The virtual-reality market is starting to flourish amid the growing availability of headsets and mass distribution for 360-degree video on popular over-the-top channels such as Facebook and YouTube.
To truly resonate with consumers, though, those technologies and platforms must offer fresh, compelling content, and startup Littlstar has taken that challenge head on. Despite its small size, Littlstar has created apps that get virtual-reality content from some big names, including The Walt Disney Co., Discovery Communications and Showtime, in front of consumers.
Littlstar founder and CEO Tony Mugavero spoke with Next TV editor Jeff Baumgartner to discuss the state of the VR sector. An edited transcript follows.
MCN: Littlstar bills itself as a premium VR network. What does that mean, and what role do you play in the VR content ecosystem?
Tony Mugavero: We’re building a premium destination for consumers. What that means is going out and finding the best in 360-degree video, particularly content that’s of high enough quality to be viewed in a virtual reality headset.
We have apps across the different headsets, like Samsung Gear VR, Oculus Rift … we’ll be on the PlayStation VR when it goes live, and also on mobile devices. You can enable mobile VR on our apps so that you can jump into a Google Cardboard-type situation [or] the number of variants that are coming out that are similar to Cardboard. We have apps across the entire ecosystem, both for a VR headset and a 360 video, which includes an Apple TV app.
MCN: Why is it important to address all headset platforms and 360-video distribution that doesn’t need a headset?
TM: We knew VR headsets were going to take some time to roll out into the market. It’s probably going to be the end of 2016 before we get any real sense of numbers and 2017 before we see any real consumer adoption. In the meantime, we thought about how we could build a large library of content and bring people into the fold using devices that they already have.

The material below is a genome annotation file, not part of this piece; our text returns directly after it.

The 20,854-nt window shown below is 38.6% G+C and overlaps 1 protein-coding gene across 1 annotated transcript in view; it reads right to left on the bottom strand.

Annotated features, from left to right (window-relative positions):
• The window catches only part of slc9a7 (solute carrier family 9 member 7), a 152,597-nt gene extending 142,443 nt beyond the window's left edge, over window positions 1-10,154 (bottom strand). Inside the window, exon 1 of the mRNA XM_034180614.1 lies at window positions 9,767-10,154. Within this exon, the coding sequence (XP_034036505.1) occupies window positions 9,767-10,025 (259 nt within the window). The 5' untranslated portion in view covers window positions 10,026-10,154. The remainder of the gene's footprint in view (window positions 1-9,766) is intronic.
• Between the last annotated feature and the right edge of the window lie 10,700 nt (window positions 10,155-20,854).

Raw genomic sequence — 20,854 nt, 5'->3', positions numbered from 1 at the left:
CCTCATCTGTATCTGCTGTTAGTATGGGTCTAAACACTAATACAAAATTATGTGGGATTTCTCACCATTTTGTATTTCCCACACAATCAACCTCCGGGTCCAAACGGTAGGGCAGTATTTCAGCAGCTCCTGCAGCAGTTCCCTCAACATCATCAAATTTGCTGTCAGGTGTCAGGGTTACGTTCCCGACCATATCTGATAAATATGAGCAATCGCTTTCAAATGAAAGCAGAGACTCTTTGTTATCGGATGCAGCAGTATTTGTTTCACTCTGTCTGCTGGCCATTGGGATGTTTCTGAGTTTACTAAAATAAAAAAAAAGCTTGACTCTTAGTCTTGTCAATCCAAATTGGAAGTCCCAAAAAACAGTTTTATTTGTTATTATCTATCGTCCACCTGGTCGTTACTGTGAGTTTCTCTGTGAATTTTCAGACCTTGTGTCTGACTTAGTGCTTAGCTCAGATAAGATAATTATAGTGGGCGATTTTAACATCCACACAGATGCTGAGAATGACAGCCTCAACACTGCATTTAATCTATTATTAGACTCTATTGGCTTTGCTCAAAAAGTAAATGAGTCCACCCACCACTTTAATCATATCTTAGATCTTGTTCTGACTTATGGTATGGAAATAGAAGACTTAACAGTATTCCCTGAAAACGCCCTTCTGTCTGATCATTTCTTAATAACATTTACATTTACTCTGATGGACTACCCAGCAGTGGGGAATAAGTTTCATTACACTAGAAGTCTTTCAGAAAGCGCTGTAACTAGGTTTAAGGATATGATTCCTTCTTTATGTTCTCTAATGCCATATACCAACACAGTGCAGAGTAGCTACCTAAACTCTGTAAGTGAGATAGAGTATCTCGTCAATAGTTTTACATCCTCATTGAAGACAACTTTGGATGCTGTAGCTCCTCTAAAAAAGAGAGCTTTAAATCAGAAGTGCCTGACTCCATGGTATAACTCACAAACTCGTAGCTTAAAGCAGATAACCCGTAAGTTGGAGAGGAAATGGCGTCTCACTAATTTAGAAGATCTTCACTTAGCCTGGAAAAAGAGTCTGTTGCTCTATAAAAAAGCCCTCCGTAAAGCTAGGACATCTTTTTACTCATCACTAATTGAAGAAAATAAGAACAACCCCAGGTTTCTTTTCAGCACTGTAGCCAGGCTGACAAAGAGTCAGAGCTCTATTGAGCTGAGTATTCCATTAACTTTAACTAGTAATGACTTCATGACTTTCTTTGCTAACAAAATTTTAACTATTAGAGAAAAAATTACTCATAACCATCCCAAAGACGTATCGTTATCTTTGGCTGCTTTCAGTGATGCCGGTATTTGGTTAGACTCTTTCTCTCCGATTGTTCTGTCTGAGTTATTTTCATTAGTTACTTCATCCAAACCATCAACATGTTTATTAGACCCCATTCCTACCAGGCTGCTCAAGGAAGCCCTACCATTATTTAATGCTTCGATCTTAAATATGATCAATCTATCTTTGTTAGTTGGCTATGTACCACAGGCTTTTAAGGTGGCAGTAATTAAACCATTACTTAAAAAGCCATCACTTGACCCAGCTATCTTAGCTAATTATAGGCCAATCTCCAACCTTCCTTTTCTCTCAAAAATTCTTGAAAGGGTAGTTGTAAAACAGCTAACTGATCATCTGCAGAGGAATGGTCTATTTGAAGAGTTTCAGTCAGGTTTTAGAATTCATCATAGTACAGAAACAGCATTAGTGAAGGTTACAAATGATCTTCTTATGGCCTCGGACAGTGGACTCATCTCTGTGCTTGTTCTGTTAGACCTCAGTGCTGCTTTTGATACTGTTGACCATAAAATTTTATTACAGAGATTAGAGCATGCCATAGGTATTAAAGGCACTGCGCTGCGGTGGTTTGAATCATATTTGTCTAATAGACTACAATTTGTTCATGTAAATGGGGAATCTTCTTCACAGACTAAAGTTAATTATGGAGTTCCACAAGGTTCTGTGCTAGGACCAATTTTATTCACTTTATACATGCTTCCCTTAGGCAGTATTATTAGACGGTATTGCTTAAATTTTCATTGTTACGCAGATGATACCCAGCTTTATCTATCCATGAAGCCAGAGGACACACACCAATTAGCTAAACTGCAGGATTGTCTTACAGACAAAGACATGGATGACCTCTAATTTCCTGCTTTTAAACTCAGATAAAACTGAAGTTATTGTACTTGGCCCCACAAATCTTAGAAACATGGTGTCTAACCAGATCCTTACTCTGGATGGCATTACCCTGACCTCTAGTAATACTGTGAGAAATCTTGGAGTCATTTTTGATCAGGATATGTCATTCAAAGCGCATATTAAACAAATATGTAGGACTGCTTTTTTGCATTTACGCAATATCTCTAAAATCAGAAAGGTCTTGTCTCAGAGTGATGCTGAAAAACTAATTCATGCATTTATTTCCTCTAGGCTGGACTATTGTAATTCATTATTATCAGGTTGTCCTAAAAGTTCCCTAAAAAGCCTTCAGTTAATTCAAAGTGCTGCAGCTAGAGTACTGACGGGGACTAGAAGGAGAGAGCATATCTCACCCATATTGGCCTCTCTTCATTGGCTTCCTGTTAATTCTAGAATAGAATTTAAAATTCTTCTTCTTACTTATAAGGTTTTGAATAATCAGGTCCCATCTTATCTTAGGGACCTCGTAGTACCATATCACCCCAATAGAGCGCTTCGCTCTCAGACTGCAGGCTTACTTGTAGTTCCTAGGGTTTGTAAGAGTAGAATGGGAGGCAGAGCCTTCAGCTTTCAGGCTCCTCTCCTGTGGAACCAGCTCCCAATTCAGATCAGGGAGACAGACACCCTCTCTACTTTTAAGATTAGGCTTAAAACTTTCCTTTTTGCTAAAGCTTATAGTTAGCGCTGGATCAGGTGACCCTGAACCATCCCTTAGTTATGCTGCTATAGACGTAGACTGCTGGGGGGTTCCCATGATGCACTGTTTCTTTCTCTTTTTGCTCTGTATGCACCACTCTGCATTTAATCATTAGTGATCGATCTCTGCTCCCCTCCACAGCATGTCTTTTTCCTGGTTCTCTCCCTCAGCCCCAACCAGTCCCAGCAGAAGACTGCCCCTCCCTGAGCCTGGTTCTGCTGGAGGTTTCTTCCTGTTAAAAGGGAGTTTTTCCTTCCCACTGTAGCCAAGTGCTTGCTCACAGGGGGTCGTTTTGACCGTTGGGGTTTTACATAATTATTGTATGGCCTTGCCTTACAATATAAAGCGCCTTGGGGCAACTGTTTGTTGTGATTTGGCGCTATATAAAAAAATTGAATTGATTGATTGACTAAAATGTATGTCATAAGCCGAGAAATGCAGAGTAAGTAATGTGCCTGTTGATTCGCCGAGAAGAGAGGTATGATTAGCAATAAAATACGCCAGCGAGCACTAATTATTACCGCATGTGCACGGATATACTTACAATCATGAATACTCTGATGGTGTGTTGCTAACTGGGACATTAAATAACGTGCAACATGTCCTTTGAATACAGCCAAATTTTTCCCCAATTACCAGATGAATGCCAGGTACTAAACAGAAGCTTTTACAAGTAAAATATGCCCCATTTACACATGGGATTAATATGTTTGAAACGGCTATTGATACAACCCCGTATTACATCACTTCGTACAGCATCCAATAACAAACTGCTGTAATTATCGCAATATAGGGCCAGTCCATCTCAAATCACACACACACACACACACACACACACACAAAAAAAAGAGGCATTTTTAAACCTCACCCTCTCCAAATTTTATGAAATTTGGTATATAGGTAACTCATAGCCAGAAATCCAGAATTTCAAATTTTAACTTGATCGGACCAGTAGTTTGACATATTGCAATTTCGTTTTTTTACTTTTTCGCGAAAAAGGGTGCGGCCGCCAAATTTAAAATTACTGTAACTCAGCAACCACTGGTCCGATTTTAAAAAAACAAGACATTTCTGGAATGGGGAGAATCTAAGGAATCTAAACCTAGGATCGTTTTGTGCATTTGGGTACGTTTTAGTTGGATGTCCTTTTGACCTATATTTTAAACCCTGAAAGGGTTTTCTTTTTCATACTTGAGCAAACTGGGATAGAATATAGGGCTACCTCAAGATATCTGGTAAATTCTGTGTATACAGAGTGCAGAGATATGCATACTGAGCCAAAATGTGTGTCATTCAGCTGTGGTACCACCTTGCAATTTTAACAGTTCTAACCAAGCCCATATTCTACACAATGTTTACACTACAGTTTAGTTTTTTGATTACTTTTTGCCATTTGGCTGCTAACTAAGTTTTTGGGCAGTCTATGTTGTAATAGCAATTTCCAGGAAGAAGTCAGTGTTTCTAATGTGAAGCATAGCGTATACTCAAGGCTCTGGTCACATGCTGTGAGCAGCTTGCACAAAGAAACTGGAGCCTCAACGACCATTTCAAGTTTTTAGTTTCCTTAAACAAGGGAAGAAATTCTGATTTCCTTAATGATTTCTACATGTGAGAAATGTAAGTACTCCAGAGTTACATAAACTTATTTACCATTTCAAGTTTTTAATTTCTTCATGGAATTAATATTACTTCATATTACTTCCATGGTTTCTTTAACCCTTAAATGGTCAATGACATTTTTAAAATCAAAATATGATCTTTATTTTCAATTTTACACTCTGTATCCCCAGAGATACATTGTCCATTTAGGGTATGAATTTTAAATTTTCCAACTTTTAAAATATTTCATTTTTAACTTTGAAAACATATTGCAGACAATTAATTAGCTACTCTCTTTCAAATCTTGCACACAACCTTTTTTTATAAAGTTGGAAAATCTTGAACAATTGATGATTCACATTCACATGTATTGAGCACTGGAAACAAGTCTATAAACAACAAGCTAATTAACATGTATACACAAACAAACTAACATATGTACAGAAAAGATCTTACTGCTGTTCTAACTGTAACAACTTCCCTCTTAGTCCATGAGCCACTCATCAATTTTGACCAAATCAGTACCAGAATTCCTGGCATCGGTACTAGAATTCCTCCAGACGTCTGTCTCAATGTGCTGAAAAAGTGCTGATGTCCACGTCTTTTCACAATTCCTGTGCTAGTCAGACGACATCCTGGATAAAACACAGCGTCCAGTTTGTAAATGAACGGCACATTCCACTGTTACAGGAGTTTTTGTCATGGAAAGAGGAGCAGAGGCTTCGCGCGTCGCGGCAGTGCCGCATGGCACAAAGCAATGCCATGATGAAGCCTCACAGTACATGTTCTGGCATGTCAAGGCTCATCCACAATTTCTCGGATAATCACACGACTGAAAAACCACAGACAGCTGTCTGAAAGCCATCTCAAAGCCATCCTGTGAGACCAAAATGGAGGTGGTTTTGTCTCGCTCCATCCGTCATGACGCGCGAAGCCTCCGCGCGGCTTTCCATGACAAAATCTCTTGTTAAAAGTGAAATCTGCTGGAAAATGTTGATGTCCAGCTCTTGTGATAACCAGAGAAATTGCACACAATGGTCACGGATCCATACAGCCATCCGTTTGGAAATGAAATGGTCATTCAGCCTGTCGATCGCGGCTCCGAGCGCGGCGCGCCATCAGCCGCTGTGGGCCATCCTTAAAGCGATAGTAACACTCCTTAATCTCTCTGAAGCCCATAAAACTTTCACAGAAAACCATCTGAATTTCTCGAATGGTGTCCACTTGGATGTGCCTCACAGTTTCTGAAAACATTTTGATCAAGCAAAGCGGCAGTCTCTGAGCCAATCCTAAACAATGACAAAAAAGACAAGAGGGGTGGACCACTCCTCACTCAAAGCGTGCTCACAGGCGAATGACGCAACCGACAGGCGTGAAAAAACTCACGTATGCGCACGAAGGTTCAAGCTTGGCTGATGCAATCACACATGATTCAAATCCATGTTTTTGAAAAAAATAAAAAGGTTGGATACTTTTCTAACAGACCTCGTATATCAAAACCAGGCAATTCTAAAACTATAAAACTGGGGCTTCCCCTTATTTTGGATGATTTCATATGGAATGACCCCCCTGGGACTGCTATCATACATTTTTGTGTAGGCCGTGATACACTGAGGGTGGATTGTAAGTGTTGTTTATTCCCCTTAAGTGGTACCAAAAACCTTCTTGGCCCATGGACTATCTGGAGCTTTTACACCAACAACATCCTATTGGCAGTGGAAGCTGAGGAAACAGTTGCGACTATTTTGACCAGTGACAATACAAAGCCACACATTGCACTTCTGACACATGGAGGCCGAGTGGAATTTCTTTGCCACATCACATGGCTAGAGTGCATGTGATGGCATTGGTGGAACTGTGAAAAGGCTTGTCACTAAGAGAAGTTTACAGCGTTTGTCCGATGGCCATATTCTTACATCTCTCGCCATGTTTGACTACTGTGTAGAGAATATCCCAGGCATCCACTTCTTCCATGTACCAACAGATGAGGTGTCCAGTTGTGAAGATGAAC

MCN: How much VR content is in the works right now and how does that compare to what you had going in 2015?
TM: Last year, we saw maybe 10,000 different pieces of content being created. For 2016 … I can see more in the range of 25,000 to 50,000 pieces of content, in terms of 360 [degree] video. Right now, a lot of the studios are either converting over to VR production or creating in-house teams that solely focus on that, and Hollywood is … opening up budgets.
MCN: What’s the biggest challenge you, as a company, face this year, and how does that compare to the biggest challenge faced by the larger VR industry?
TM: For the industry, we’re all making the bet that this is going to happen. In some sense, we are willing it into existence. The right signals are coming in where you have all of the big tech companies putting hundreds of millions and billions of dollars behind these initiatives, and all of the big movie studios are starting to create VR experiences.
But consumer behavior needs to change … which is hard to do. You’re used to coming home and plopping down in front of your TV for a couple of hours, or even as background noise. That’s why some people think gaming is going to be where the early adopters are going to be, because gamers are perfectly happy in front of a screen, engaged in a game for multiple hours at a time.
MCN: 3D TV went through a hype cycle and ended up being a dud. What’s different about VR?
TM: 3D was an enhancement to an existing way of telling stories. VR is a fundamentally different medium and presents new opportunities for storytelling and interaction.
I think what crippled VR in the ’90s was that the hardware was too expensive and the software in the machines wasn’t powerful enough to even create compelling experiences. Now, you have the perfect storm of the really powerful hardware, really powerful broadband Internet and great software that’s running on high-powered machines.